“But what I really like are Margarita-flavored wine coolers.”
Seeing as I was trying not to allow myself to be drawn into this conversation any more than was necessary, I tried to make my answering “mmmm?” sound polite, yet noncommital. Not that I didn’t find the subject interesting, mind you (who wouldn’t be interested in combining tequila and wine–talk about “two great tastes that taste great together”), but because I was trying to limit the amount of time I would have to spend conversing, period; after all, standing in a South Phoenix dollar store discussing the relative merits of various types of fine malt liquor was not exactly how I had planned on spending my weekend getaway. Of course, I hadn’t planned much of anything, which is what had gotten me into this mess in the first place.
In my defense, at least it was planned unplanning. The plan was that I would allow my almost 12-year-old daughter, Clementine, to pack her own bag for a weekend trip to Phoenix. No checking behind her back, and no asking leading questions–if she said that she was ready, then that was it: I would believe her and we would go. It would be, I thought, good practice for all those times in the not-so-distant future when she really would be the one who was solely responsible for the contents of her bag. Besides, I figured: it’s only a two day trip–how far wrong could she go if she was only packing for two days? And so, aside from stashing an extra toothbrush in my own bag, I trusted her when she said that her bag was “all packed and ready to go.” Which goes a long way to explaining the laughter I heard as my husband started putting all of our things away in the hotel drawers.
“What’s so funny?” I asked him with a growing sense of dread as he stood chuckling over Clementine’s Harry Potter backpack. Without a word he laid out her entire wardrobe for the next two days–two days that were to include nothing but swimming in the hotel pool and watching a Diamondbacks game: first, a formal, full-length dress; then a heavy sweatshirt; and finally, three gloves (not three pairs of gloves–three gloves). That was it. As he pulled each item out of the bag–each more bizarre than the next–I couldn’t help but expect the whole thing to turn into some sort of Mary Poppins-esque montage. In other words, it wouldn’t have surprised me in the least to see him pull out a snowshoe, a stuffed swordfish or a barber pole; after all, any of those items would have been just as useless and odd as what she brought.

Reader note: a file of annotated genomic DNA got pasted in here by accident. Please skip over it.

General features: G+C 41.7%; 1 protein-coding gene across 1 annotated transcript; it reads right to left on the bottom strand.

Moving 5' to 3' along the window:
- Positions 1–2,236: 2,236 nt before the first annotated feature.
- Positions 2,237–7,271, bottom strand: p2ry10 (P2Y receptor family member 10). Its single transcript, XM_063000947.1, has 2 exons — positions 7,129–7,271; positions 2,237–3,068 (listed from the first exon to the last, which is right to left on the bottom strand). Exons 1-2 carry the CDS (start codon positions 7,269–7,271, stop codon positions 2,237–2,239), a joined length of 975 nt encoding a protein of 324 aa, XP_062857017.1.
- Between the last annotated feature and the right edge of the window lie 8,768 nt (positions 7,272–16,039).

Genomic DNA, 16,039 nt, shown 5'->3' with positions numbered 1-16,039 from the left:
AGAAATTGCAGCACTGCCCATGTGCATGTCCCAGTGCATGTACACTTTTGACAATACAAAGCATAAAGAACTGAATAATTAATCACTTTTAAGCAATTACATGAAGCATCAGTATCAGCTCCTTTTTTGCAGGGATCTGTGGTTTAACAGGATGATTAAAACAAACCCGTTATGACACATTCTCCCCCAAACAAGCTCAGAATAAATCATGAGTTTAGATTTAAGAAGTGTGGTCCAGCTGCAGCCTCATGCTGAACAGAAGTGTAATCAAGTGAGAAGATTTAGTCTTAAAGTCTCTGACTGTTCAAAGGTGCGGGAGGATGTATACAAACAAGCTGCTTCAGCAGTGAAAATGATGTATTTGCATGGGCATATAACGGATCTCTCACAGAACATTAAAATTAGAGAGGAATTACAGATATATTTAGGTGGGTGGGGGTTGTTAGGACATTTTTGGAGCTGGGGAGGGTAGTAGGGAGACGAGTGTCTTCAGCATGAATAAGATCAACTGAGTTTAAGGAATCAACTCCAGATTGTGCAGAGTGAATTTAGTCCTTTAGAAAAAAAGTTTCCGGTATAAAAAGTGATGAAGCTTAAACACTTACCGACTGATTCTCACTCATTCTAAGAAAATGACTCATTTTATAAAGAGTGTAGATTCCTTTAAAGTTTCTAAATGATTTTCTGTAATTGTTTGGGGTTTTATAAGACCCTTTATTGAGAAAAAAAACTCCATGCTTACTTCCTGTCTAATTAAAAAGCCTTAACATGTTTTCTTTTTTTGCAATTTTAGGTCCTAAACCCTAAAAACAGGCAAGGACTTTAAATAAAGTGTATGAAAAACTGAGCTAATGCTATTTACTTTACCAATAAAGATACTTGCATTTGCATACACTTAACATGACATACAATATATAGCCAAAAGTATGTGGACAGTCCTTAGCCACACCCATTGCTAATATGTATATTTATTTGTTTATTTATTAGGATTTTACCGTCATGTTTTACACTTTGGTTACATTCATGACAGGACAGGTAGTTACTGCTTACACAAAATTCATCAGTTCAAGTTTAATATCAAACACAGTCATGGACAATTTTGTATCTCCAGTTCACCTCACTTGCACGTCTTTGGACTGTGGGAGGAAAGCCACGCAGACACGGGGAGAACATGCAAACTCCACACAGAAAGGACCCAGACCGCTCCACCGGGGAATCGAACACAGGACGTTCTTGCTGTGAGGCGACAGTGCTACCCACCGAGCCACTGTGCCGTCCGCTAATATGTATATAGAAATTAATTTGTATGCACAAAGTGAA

Since I was unwilling to let go of my original belief that this was all “good practice,” I decided that I would make her actually live with the results of her packing for the duration of our trip. This, of course, lasted less than twelve hours, after I realized that, really, no one would suffer more from Clementine’s inability to enjoy the weekend than myself. However, in a last ditch effort to keep the “lesson” part of the weekend alive, I declared I would not spend any more money than necessary on replacing the forgotten items. Which is why I ended up spending my first morning not lounging by the pool, but rather looking for cheap swim wear in a dollar store.
Still, even though this particular version of the independence trial run was a failure, I remain committed to the idea of it; after all, no one expects a kid to drive a car without first taking a few lessons–why should other aspects of growing up be any different?
Besides which: those margarita-flavored wine coolers turned out to be pretty good.